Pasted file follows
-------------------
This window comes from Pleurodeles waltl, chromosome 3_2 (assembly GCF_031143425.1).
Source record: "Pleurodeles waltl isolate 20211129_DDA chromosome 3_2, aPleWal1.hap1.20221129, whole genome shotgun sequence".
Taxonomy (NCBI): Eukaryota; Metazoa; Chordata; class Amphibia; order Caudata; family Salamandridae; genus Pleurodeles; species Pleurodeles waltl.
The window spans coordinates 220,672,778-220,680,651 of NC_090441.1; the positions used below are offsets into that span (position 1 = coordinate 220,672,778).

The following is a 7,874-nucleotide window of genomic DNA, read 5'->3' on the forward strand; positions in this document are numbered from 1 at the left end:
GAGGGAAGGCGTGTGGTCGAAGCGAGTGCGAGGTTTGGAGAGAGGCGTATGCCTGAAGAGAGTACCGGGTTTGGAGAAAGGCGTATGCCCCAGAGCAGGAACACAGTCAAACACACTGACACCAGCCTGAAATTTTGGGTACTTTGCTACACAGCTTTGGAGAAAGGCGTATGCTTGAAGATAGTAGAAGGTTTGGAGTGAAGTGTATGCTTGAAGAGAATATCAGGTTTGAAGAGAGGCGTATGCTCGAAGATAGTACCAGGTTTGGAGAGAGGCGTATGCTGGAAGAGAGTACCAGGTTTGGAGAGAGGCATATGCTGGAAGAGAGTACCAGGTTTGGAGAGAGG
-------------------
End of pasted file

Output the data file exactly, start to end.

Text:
This window comes from Pleurodeles waltl, chromosome 3_2 (assembly GCF_031143425.1).
Source record: "Pleurodeles waltl isolate 20211129_DDA chromosome 3_2, aPleWal1.hap1.20221129, whole genome shotgun sequence".
Taxonomy (NCBI): Eukaryota; Metazoa; Chordata; class Amphibia; order Caudata; family Salamandridae; genus Pleurodeles; species Pleurodeles waltl.
The window spans coordinates 220,672,778-220,680,651 of NC_090441.1; the positions used below are offsets into that span (position 1 = coordinate 220,672,778).

The following is a 7,874-nucleotide window of genomic DNA, read 5'->3' on the forward strand; positions in this document are numbered from 1 at the left end:
GAGGGAAGGCGTGTGGTCGAAGCGAGTGCGAGGTTTGGAGAGAGGCGTATGCCTGAAGAGAGTACCGGGTTTGGAGAAAGGCGTATGCCCCAGAGCAGGAACACAGTCAAACACACTGACACCAGCCTGAAATTTTGGGTACTTTGCTACACAGCTTTGGAGAAAGGCGTATGCTTGAAGATAGTAGAAGGTTTGGAGTGAAGTGTATGCTTGAAGAGAATATCAGGTTTGAAGAGAGGCGTATGCTCGAAGATAGTACCAGGTTTGGAGAGAGGCGTATGCTGGAAGAGAGTACCAGGTTTGGAGAGAGGCATATGCTGGAAGAGAGTACCAGGTTTGGAGAGAGG